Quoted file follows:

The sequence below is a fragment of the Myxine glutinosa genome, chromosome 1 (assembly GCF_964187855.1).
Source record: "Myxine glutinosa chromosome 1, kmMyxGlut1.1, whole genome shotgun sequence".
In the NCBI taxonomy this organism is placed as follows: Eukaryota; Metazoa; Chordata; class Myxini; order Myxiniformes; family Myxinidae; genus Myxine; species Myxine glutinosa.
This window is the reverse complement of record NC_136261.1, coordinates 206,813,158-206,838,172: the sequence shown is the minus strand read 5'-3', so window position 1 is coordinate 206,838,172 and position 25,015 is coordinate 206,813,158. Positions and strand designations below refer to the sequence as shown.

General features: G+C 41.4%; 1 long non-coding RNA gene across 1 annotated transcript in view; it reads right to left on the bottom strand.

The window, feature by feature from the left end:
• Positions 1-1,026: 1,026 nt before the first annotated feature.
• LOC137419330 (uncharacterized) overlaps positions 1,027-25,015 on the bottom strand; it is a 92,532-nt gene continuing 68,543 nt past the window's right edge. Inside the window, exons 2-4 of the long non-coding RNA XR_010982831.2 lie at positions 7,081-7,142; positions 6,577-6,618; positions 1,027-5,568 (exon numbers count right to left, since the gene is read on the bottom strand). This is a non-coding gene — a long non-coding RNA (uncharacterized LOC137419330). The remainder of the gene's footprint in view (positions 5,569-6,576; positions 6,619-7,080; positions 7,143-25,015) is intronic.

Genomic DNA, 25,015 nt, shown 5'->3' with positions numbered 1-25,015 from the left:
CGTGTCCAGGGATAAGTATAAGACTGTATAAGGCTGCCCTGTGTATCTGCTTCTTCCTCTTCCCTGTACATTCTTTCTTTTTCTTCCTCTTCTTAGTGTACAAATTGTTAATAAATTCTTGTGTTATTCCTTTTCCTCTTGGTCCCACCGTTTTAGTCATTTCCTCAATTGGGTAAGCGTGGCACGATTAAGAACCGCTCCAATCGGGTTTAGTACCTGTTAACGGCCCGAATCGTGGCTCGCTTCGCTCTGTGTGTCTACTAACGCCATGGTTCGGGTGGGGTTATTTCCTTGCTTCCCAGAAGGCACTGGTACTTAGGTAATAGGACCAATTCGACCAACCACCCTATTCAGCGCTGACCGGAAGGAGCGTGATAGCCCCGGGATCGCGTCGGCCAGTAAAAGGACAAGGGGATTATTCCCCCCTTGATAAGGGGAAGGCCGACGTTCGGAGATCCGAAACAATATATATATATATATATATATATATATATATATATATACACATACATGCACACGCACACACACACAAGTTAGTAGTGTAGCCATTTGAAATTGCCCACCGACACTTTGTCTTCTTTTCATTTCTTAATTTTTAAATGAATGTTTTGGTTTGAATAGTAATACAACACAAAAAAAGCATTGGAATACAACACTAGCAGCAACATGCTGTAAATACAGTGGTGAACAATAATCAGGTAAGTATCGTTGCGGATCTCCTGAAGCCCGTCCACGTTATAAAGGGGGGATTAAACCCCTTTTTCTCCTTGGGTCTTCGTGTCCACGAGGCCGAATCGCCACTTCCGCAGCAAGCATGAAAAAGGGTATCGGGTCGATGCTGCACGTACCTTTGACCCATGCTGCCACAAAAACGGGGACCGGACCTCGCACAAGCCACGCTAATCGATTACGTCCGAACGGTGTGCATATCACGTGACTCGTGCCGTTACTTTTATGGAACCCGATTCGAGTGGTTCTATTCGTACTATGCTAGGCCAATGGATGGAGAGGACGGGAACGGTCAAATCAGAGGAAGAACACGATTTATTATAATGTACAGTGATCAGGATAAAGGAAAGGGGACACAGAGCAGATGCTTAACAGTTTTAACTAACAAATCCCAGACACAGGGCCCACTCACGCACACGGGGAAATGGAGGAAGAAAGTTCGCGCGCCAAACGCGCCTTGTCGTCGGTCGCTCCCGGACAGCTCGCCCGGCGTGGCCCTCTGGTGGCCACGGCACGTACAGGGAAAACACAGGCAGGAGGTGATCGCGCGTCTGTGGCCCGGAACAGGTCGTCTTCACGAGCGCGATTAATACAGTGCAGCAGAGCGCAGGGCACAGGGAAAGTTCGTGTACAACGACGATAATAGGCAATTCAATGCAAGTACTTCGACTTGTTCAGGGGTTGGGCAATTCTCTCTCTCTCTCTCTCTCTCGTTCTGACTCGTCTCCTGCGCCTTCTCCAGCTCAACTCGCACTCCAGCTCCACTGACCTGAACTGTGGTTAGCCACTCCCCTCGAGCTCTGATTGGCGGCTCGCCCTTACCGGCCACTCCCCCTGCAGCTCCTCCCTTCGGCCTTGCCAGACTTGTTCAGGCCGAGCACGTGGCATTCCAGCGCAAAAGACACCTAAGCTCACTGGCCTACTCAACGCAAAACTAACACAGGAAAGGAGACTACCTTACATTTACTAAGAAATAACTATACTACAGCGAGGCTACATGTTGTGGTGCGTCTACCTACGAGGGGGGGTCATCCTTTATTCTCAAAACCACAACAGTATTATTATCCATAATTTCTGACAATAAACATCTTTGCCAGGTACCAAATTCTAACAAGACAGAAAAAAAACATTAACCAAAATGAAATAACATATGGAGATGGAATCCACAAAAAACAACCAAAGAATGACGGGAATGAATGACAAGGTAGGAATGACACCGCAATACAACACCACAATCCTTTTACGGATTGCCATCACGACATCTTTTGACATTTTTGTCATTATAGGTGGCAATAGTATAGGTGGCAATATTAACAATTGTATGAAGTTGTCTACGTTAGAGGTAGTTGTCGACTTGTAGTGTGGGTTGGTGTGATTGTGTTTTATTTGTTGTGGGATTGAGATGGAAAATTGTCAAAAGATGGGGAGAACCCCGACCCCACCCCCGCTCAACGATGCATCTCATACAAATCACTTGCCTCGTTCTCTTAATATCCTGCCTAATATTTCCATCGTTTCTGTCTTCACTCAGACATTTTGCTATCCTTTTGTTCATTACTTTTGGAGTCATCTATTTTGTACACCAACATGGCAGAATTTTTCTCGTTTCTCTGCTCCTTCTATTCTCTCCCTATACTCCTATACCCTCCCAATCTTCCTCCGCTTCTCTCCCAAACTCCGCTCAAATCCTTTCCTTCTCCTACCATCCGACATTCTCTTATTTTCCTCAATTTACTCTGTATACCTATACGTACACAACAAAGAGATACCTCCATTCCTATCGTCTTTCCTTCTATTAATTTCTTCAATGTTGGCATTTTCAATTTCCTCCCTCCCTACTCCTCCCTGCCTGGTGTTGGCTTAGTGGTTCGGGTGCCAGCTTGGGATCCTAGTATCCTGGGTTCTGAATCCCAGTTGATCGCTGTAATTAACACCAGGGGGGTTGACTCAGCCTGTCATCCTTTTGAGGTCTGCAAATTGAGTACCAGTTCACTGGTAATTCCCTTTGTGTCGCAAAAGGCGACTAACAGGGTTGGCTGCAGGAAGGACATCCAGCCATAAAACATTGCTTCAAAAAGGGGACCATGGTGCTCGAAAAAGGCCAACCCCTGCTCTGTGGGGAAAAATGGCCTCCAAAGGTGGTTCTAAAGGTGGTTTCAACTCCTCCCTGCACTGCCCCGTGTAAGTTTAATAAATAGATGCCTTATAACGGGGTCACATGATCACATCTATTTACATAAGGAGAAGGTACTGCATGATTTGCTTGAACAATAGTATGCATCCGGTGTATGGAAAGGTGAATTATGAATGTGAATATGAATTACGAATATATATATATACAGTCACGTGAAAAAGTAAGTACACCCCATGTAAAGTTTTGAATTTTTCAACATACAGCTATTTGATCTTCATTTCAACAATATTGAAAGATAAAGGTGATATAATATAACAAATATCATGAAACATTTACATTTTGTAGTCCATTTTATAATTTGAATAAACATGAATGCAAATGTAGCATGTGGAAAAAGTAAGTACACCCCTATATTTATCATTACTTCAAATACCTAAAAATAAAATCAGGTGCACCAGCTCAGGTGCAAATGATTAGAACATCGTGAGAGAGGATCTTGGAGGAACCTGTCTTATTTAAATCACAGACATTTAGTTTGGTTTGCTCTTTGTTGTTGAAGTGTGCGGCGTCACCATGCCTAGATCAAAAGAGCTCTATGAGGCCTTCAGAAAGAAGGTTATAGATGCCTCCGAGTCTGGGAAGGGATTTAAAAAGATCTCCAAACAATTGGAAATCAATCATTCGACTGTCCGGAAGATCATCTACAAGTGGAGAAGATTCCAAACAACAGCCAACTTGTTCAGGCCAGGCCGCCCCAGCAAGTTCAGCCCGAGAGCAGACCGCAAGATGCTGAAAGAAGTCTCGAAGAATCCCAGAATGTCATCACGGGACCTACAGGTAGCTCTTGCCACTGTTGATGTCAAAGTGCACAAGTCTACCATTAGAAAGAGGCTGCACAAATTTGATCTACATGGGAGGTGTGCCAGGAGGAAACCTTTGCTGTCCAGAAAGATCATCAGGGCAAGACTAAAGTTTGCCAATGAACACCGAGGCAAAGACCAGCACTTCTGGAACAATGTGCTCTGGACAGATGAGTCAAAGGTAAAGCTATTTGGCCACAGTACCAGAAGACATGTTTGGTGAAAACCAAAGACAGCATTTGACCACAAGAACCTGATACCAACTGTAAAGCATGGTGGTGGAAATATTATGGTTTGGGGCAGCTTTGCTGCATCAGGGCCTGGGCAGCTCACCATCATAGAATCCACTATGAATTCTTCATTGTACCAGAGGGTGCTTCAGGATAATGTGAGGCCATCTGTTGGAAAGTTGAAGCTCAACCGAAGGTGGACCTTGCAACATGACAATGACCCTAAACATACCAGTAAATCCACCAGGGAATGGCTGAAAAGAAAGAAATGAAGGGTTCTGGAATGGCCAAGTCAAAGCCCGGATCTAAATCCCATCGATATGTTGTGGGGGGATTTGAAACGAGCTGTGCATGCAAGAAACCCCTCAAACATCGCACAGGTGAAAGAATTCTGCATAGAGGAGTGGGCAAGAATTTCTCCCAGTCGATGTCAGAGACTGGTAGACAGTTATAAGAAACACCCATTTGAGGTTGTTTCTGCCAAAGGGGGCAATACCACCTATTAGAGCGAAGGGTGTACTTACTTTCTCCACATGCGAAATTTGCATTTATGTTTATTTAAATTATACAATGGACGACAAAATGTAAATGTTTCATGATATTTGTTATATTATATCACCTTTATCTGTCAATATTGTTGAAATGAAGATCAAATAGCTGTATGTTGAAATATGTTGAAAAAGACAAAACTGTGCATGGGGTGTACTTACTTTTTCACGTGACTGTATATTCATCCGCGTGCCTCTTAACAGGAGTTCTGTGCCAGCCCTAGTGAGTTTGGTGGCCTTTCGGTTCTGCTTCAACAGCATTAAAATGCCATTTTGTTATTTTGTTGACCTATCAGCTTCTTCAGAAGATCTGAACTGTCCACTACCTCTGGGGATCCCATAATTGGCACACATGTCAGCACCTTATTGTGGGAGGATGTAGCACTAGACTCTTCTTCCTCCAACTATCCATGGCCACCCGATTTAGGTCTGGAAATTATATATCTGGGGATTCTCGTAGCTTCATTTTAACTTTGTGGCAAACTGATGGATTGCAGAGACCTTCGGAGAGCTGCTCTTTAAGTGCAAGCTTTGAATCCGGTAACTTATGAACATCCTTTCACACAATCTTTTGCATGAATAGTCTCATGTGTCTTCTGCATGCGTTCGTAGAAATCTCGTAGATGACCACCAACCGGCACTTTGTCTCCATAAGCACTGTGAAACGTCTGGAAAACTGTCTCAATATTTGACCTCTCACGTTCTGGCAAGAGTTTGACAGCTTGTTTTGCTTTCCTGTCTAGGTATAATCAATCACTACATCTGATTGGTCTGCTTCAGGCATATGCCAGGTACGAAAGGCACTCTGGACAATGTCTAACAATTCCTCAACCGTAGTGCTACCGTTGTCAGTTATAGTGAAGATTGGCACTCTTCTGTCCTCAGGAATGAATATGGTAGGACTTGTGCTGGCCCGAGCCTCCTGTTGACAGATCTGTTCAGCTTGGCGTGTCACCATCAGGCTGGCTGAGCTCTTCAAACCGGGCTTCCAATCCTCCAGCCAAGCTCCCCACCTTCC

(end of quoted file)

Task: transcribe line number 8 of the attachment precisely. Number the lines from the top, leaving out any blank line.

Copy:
• LOC137419330 (uncharacterized) overlaps positions 1,027-25,015 on the bottom strand; it is a 92,532-nt gene continuing 68,543 nt past the window's right edge. Inside the window, exons 2-4 of the long non-coding RNA XR_010982831.2 lie at positions 7,081-7,142; positions 6,577-6,618; positions 1,027-5,568 (exon numbers count right to left, since the gene is read on the bottom strand). This is a non-coding gene — a long non-coding RNA (uncharacterized LOC137419330). The remainder of the gene's footprint in view (positions 5,569-6,576; positions 6,619-7,080; positions 7,143-25,015) is intronic.